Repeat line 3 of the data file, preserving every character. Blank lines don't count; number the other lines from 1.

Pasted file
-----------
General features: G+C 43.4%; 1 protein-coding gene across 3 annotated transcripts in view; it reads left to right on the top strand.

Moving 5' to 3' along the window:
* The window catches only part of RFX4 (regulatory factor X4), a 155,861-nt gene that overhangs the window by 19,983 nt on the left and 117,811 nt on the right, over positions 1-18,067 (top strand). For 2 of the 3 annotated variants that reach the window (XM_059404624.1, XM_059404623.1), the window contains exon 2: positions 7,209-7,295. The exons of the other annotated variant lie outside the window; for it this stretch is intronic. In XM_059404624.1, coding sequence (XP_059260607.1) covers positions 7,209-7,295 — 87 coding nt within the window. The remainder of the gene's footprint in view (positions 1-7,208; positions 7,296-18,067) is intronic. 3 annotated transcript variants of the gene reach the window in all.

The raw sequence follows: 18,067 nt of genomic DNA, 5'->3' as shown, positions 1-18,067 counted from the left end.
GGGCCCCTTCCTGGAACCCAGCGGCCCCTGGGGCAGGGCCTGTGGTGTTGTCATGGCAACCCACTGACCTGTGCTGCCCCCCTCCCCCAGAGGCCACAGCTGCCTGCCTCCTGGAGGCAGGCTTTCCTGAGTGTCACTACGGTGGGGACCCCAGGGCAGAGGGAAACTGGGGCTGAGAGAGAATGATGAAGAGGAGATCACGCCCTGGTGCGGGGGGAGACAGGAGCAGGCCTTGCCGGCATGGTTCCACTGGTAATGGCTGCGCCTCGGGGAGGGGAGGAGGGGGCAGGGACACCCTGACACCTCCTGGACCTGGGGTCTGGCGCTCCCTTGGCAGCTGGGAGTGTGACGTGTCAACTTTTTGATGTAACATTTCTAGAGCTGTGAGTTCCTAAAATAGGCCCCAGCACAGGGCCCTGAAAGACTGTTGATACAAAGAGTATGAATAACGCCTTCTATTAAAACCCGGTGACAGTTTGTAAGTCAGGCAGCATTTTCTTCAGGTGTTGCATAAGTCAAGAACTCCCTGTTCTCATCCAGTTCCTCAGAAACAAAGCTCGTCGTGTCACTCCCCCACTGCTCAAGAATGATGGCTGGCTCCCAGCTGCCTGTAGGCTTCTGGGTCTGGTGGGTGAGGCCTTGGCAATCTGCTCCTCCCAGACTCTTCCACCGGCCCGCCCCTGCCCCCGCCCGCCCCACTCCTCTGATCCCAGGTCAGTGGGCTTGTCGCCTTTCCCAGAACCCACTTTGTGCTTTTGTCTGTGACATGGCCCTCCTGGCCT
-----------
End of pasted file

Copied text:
* The window catches only part of RFX4 (regulatory factor X4), a 155,861-nt gene that overhangs the window by 19,983 nt on the left and 117,811 nt on the right, over positions 1-18,067 (top strand). For 2 of the 3 annotated variants that reach the window (XM_059404624.1, XM_059404623.1), the window contains exon 2: positions 7,209-7,295. The exons of the other annotated variant lie outside the window; for it this stretch is intronic. In XM_059404624.1, coding sequence (XP_059260607.1) covers positions 7,209-7,295 — 87 coding nt within the window. The remainder of the gene's footprint in view (positions 1-7,208; positions 7,296-18,067) is intronic. 3 annotated transcript variants of the gene reach the window in all.